(OPE-L) Globalisation: A Perspective for Labour

From: Rakesh Bhandari (rakeshb@STANFORD.EDU)
Date: Sun Nov 09 2003 - 12:56:18 EST

EPW Book Review
October 25, 2003

Globalisation: A Perspective for Labour

Globalisation and Labour: The New 'Great Transformation' by Ronaldo
Munck; Madhyam Books (by arrangement with Zed Books), 2003; pp
xiii+216, Rs 250.
Rohini Hensman

The subtitle of this book refers to Karl Polanyi's The Great
Transformation, published in 1957, in which he argues that the
so-called 'self-regulating market' would have destroyed human society
and its natural surroundings if not for a counter-movement of social
regulation to protect human beings and nature. At the forefront of
this movement, he said, are those who are most adversely affected by
the market - namely, the working classes - using trade unions,
protective legislation and other instruments of intervention which
remove labour, which is not just a commodity like any other, from the
orbit of the market. For Polanyi, "Socialism is, essentially, the
tendency inherent in an industrial civilisation to transcend the
self-regulating market by consciously subordinating it to a
democratic society".

The Industrial Revolution was 'the great transformation'; the 'new
great transformation' is globalisation. Throughout most of the 20th
century, argues Munck, "nations competed with nations and their
workers were foot soldiers in that war" (p 3), but now, "while
corporations have headquarters in particular nation states, they are
effectively disembedded from these societies by their economic logic"
(p 4). Russia, the eastern bloc, India and China have entered the
domain of marketised economies. This process of globalisation is
based on the proliferation of wage labourers: the global proletariat
doubled between 1975 and 1995 to reach 2.5 billion workers, with the
bulk of this growth in the third world; in 1995 the World Bank
projected that fully 99 per cent of the workers who would join the
labour force in the next three decades would be from the low- and
middle-income countries. The female workforce also grew rapidly: by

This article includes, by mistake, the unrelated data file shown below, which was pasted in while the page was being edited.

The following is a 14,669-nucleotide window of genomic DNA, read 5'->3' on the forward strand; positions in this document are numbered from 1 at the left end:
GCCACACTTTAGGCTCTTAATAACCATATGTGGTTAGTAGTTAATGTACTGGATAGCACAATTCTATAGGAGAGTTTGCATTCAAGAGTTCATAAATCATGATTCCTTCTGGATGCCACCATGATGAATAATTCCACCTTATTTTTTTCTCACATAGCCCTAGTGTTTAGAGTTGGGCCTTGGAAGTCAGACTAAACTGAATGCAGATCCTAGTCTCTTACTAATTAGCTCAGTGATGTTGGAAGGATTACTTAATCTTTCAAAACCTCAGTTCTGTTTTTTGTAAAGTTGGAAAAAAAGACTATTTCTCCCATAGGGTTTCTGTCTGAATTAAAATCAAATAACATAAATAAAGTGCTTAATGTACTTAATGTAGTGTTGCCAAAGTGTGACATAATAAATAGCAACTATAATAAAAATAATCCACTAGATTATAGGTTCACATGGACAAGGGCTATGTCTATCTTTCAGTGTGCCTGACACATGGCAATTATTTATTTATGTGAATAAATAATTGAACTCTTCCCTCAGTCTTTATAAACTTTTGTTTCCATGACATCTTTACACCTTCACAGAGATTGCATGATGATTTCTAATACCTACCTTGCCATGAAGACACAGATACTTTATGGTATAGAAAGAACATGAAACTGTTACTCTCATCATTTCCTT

the mid-1980s, more than half the world's working-age women were in
paid employment. While labour markets are not yet truly global,
labour has become a global resource; corporations go anywhere in the
world to seek labour and import highly skilled labour from anywhere,
workers are driven to seek work everywhere.

The book outlines the transition from the 'Golden Age' of capitalist
stability after second world war to the crisis in the latter part of
the century. The Bretton Woods Agreement of 1944 linked the dollar to
gold, the IMF was set up and established parities between major
currencies, US MNCs expanded phenomenally in the 1950s and 1960s, and
were joined thereafter by European and Japanese MNCs. The right of
workers to organised representation was recognised by capital and
regulated by the state, not only nationally but also internationally
through the ILO, set up in 1919, which likewise "reflected the
principle of tripartite representation, with representatives from
government, employers and trade unions sitting down together"(p 29).
In the advanced capitalist countries, employment grew by 30 per cent
between 1950 and 1970, trade union membership increased from 49
million in 1952 to 62 million in 1970. The rise of 'classical
Fordism' linked mass production, mass consumption and the welfare
state, with the National Health Service in Britain perhaps providing
the most radical innovation. The technological revolution resulted in
a huge growth in productivity.

According to the ILO, the period from 1950 to the 1970s or 1980s was